There’s No Stopping Nina Kuhn

Poker Power’s newest collegiate ambassador speaks on personal and professional growth through poker.

For most young women attending college on campus, poker lessons might be at the bottom of their to-do lists. Acclimating to leaving the nest, balancing a full class load, and being an active participant in an ever-blossoming social life is enough to make a new college student’s head spin. But for Nina Kuhn, a busy business major at Tulane University and a Poker Power collegiate ambassador, she found poker to be an essential addition to her schedule.

From an early age, Kuhn was naturally drawn to organizations that supported female empowerment and actively led both business-focused and volunteer-oriented extracurriculars in high school. When she made the transition to college, she found that learning how to be more confident and finding a common ground with her male cohorts was more important than ever.

Overall, Tulane boasts a 60% female student base, but in Kuhn’s business school, she saw that female representation was the minority. As she progressed in her studies, she saw that gap only increase. “The further you go in your studies, the more obvious it is, and the more frustrating it is,” says Kuhn.

After recognizing the gap, she saw poker as her answer. Understanding the strategic benefit her classmates would gain, she invited her female friends to participate in Poker Power’s community poker lessons.

How it started

“I won’t lie. I had beginner’s luck the first time I played with a group of 20 female students,” Kuhn giggles as she recalls her first lesson. “I was winning by the time I had finished my 30-minute lesson and thought, ‘I totally have the hang of this!’ Even though in reality, I barely knew anything.”

Soon Kuhn was hooked and used poker as not only a vehicle for learning but also for maintaining a regular social life after the onset of COVID-19. Hosting small poker clubs kept her engaged with friends while she began developing strategies of her own.

The difference between playing the community games online and in-person was significant. Kuhn and her friends started applying the principles of negotiation, pragmatic decision-making, risk assessment, and how to be more confident, which they had learned during their lessons. Emotional intelligence was key, as Kuhn began studying everyone’s mannerisms.

Supporting female empowerment

After learning the basic poker terminology, poker hand rankings, and principal strategies, Kuhn began bringing poker to class. During group discussions and projects, poker became the great leveler — the bridge Kuhn never knew she needed to cross.

“The very idea I can talk poker with the guys that I’ll be in class with helps out. Just today, I was in a Strategic Consulting class, and one of the guys who is part of my group project had heard about Poker Power,” says Kuhn. “I loved that I was actually explaining to him hand rankings and terminology.” Poker taught Kuhn how to be more confident when it came to initiating the dialogue which can sometimes be the most difficult part.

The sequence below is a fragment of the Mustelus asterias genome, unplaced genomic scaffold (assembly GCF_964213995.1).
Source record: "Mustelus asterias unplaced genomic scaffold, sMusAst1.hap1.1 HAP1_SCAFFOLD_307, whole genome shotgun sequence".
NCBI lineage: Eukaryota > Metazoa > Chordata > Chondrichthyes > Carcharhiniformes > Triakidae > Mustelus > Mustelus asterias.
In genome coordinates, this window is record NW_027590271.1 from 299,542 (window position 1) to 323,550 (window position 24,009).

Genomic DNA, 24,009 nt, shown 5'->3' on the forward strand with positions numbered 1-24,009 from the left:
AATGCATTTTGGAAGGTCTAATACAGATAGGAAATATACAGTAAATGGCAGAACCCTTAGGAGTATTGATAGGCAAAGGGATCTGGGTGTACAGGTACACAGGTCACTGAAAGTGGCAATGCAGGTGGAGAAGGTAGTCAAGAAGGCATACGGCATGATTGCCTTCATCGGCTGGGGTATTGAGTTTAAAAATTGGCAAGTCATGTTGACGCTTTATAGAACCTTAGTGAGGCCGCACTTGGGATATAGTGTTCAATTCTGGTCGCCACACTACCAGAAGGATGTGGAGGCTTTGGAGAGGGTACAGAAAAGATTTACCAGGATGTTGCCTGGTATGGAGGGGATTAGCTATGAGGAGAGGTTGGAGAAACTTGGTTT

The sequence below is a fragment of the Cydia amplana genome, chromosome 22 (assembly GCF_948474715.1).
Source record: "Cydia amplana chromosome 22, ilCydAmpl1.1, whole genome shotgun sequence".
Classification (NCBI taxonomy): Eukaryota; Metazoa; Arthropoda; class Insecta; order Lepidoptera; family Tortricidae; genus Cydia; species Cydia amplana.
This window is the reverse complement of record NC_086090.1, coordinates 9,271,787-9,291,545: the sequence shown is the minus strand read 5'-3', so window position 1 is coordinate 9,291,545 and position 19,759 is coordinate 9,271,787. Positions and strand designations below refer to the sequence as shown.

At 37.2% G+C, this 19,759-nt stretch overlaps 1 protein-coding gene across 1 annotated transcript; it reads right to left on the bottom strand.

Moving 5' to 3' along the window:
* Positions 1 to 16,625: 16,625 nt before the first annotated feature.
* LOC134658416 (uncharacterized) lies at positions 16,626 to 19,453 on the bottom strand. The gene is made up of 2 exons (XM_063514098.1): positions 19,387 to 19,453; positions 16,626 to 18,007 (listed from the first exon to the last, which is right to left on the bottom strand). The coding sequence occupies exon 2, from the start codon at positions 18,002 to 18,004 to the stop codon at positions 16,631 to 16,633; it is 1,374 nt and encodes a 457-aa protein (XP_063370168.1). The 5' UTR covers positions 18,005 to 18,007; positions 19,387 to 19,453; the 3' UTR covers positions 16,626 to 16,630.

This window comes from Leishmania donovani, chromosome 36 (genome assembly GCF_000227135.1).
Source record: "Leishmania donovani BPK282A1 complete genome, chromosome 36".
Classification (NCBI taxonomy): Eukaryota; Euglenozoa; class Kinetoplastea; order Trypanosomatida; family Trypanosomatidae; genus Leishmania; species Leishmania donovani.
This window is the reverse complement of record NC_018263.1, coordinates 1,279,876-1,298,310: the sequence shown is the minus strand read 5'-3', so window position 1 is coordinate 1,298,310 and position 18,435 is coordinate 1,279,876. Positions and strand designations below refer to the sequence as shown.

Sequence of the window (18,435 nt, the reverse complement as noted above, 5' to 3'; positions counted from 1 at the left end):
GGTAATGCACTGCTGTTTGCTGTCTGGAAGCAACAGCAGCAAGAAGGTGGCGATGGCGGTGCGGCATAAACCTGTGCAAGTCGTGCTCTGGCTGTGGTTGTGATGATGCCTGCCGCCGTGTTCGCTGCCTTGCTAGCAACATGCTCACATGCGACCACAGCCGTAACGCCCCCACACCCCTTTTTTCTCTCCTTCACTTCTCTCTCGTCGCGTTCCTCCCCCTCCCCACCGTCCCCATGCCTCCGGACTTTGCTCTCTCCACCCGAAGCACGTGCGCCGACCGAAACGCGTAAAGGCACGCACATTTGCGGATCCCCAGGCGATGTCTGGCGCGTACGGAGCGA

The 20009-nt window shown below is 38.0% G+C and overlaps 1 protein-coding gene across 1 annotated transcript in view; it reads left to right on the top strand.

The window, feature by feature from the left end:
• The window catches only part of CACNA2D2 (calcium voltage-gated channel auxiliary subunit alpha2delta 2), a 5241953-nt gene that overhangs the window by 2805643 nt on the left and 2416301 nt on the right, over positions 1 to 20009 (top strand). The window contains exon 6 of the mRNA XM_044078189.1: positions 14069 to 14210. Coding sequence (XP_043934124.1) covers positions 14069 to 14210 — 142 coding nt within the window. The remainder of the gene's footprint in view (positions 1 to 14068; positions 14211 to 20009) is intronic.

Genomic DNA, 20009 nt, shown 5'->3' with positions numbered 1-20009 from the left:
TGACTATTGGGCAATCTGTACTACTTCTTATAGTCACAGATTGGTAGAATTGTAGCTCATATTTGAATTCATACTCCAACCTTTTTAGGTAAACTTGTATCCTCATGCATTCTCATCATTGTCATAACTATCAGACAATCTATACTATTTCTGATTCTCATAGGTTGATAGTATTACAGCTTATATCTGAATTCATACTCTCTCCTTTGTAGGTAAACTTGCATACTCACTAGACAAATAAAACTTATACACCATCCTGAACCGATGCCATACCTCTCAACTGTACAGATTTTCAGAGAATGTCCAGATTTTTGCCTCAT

The game allows her to fit into settings where she might not have otherwise felt comfortable, including guys’ poker nights. Poker has traditionally been gatekept by men, especially on campus. For Kuhn, poker is an icebreaker. It’s also a club that she’s excited to be a part of and one that she can share with her friends, both male and female.

Applying poker to real life

Through her involvement with Poker Power, Kuhn has learned how much of the game teaches everyday life skills that can be applied in a myriad of circumstances. From how to be more confident when negotiating prices on large purchases like vehicles to exuding female confidence while interviewing, she sees just how relevant poker has become in her day-to-day life.

“Poker teaches you to take the position that you were given and make the most of it in your personal life, in your work life, and anywhere in between,” she says.

A friend of Kuhn’s recently started a new job in a male-dominated field after graduation and shared with her that within two days of joining corporate America, she immediately regretted not joining Kuhn’s poker lessons. “It’s really such an empowering game. Once you learn poker, you’re in on it, and you want to share it with more people,” she says.

Poker has also shown Kuhn the consequences of impulsivity. She uses it as the catalyst for anticipating her next move. “Aside from looking at the big picture, [poker] has also helped me recognize what cards you’re dealt at that moment in life, and what the best path is using those cards,” Kuhn says. “There are multiple paths you can take and realizing how you can put yourself in a more advantageous position has been a big part of it.”

What’s next?

Kuhn’s excitement for business has been energized by poker. “I don’t think anything really clicked for me as a passion project until I found poker,” she says. ” [I wanted to find] a group of women so we could learn together, and we could have new members every semester.”

With plans to continue sharing her passion for female empowerment and continuing to develop her own confidence through poker, Kuhn’s journey has only just begun.

Ready to boost your confidence while networking with today’s most powerful women? Sign up for our free online poker classes, and unlock your power with poker now!

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